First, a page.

On day two of my solo trip to Jerusalem and the surrounding areas, I was standing in a street in a refugee camp in the West Bank. I’d signed up for a tour to Bethlehem, which included a visit to the Church of the Nativity, the location where they believe Jesus was born. Before we headed there, however, we were walking around Aida Refugee Camp, talking to people there, and learning about the wall and guard towers surrounding us.
Jesus, who Christians call the Prince of Peace, was born about a mile away from where I stood. Next to me was a sign memorializing a Palestinian teenager, Abed, who’d been shot there by an Israeli sniper.
My fellow tourists and I were in a rough circle around the man talking to us. Several white Westerners from Europe and North America surrounding a darker-skinned Palestinian man. Stretched in front of me was the main street to Aida. It ended abruptly in an imposing gate, the wall continuing on both sides of it.
My mind was flooded: We’d gotten the news earlier from our tour guide that rockets had been fired from Gaza, which was an hour or so southwest on the coast. Then, at the beginning of our tour of the camp, we’d been told that Aida was the most tear-gassed place in the world. In fact, during protests in Ferguson, Missouri, over the death of Michael Brown, Palestinians tweeted their support. One said, “Remember to not touch your face when teargassed or put water on it. Instead use milk or coke!”
I was not in danger. I never felt like I was in harm’s way. But I knew I was in a place where a lot of bad things happened.
So I stood there in the street with my group. I looked at our guide, then at the gate.
If I stand directly behind him, they can’t shoot him because they’d get me, too. They wouldn’t shoot an American.
It wasn’t a heroic thought. It passed through my mind as the obvious choice. If something is burning on the stove, you take it off the heat. If the man in front of you could be shot, you move so he can’t be.
There were no bullets that day. There were fighter jets, which we saw from the restaurant at lunch, from a courtyard in the Church of the Nativity, and when we were walking back to the bus from downtown Bethlehem. Those jets were en route to Gaza, I assumed, and they seemed to come from east of us.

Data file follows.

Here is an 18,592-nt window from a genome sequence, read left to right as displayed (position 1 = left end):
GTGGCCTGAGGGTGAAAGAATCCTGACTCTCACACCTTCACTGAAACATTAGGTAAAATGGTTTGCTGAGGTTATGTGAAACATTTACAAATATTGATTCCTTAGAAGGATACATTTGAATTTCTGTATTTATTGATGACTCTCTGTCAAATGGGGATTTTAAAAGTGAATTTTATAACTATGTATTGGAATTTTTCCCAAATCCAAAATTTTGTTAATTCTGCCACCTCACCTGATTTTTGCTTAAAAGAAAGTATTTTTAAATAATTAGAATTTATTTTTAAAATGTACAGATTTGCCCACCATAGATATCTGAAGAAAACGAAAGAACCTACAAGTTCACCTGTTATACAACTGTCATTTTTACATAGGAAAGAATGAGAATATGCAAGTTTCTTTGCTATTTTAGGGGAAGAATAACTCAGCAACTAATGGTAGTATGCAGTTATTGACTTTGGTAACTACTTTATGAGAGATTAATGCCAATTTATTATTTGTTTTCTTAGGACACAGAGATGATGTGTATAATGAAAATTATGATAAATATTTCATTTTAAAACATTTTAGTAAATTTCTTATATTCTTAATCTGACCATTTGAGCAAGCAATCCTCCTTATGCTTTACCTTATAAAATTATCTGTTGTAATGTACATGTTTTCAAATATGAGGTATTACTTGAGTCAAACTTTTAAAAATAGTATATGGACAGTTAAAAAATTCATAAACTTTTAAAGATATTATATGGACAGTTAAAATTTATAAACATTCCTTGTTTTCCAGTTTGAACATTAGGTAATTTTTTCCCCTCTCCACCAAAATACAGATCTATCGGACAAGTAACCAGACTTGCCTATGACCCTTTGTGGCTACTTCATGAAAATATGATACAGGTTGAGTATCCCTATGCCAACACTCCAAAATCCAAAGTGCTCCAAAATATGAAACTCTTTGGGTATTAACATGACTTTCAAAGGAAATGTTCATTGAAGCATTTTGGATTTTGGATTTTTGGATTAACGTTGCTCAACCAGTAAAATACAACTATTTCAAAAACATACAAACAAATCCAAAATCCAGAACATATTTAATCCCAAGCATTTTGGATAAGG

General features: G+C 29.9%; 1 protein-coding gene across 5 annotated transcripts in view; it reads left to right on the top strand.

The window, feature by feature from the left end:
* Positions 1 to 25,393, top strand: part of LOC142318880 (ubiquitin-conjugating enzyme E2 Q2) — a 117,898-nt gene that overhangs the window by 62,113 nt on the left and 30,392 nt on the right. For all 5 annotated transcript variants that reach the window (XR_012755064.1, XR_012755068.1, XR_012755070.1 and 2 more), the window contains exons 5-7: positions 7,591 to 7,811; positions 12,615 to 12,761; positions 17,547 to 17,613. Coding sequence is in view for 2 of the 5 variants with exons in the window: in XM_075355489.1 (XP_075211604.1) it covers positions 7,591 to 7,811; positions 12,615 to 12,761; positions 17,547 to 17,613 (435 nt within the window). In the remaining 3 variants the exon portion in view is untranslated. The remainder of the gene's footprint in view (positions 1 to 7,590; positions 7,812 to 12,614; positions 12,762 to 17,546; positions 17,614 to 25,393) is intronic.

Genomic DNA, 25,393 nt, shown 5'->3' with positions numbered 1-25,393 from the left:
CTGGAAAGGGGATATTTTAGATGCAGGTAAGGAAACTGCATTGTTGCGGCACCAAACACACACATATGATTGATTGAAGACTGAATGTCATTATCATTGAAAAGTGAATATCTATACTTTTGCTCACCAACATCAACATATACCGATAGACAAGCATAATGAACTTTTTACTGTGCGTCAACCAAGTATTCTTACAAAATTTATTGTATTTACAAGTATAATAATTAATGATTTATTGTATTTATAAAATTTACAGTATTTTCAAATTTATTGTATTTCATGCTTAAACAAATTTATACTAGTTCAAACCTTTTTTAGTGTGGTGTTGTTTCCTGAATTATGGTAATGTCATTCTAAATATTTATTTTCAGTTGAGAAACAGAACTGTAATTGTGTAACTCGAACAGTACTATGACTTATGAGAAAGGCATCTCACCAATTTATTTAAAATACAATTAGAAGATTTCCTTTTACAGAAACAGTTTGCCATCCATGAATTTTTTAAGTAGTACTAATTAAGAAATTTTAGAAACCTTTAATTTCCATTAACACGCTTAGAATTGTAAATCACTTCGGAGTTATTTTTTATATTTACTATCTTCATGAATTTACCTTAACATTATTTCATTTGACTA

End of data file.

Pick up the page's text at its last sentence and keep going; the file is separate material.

People have asked me about my trip. Many of them, I think, expect me to glow as I talk about it. That’s how I normally am about travel, so they’re not wrong to expect an effusive answer.
But Jerusalem, Israel, Palestine — it’s not a restful place. The history of this area, from its very foundation through to its foreseeable future, is controversial and deadly. Last Tuesday, fighter jets dropped bombs on Gaza. In late July in 70 AD, Titus and the Romans attacked Jerusalem: “Five hundred Jews were crucified each day. The Mount of Olives and the craggy hills around the city were so crowded with crucifixes that there was scarcely room for any more, nor trees to make them.”
When I went to Jerusalem, the so-called Holy Land, I expected to feel connected to my religion. To see the Mount of Olives and imagine Jesus ascending to heaven from its slopes. To visit the Church of the Nativity and imagine a baby being born there over 2,000 years ago.
Instead, I encountered a conflict that is so complicated and volatile and deep-rooted that there’s no easy solution. It could be argued that you could sum up the Israeli-Palestinian conflict by asking who was there first. Even if you had that answer, though, you’re nowhere near solving anything.
There are certainly measures that should be taken to make things better, but the tensions between Israel and Palestine aren’t going to go away with the stroke of a pen or a bunch of politicians patting themselves on the back. They certainly won’t go away when people from afar grandstand and make proud proclamations. There’s nothing easy or simple or black and white here. And until people can talk without ego, nothing will change.
It should be said that while I did get a crash-course in the conflicts of the area, as well as what it’s like to be in a place where launching a rocket doesn’t mean Elon or NASA, I did enjoy my trip. It was hard, but there were also wonderful moments. Funny moments. Peaceful moments.
My religion was shoved aside on this trip, yes. Whether it was seeing the fighter jets fly over us when we were meters away from where the Prince of Peace took his first breath, or the moment when a gaggle of women, looking frantic, crushed past me in the Church of the Holy Sepulchre so they could prostrate themselves where Jesus may have been crucified (which is debatable and subject to another post).
But my faith was not. My faith in God, but also my faith in the power of hope. That hope and camaraderie is portrayed in art, which seems to be around every corner, especially in the West Bank and around the camp.
It often showed humor, hope, and love.
We saw crudely spray-painted hearts, maybe from kids, on the buildings in Aida Refugee Camp.
I exchanged smiles with kids and laughed at their antics, which are the same in a refugee camp, on the roof of the Old City of Jerusalem, and here in the States.
And hey, I may have met a prophet in the Old City. He was from Florida.
Normally I like to write posts, then spend weeks editing them, polishing them, making them worthy of a Pulitzer. With these, I don’t want to forget anything. So they won’t be perfect, but they’ll be my story.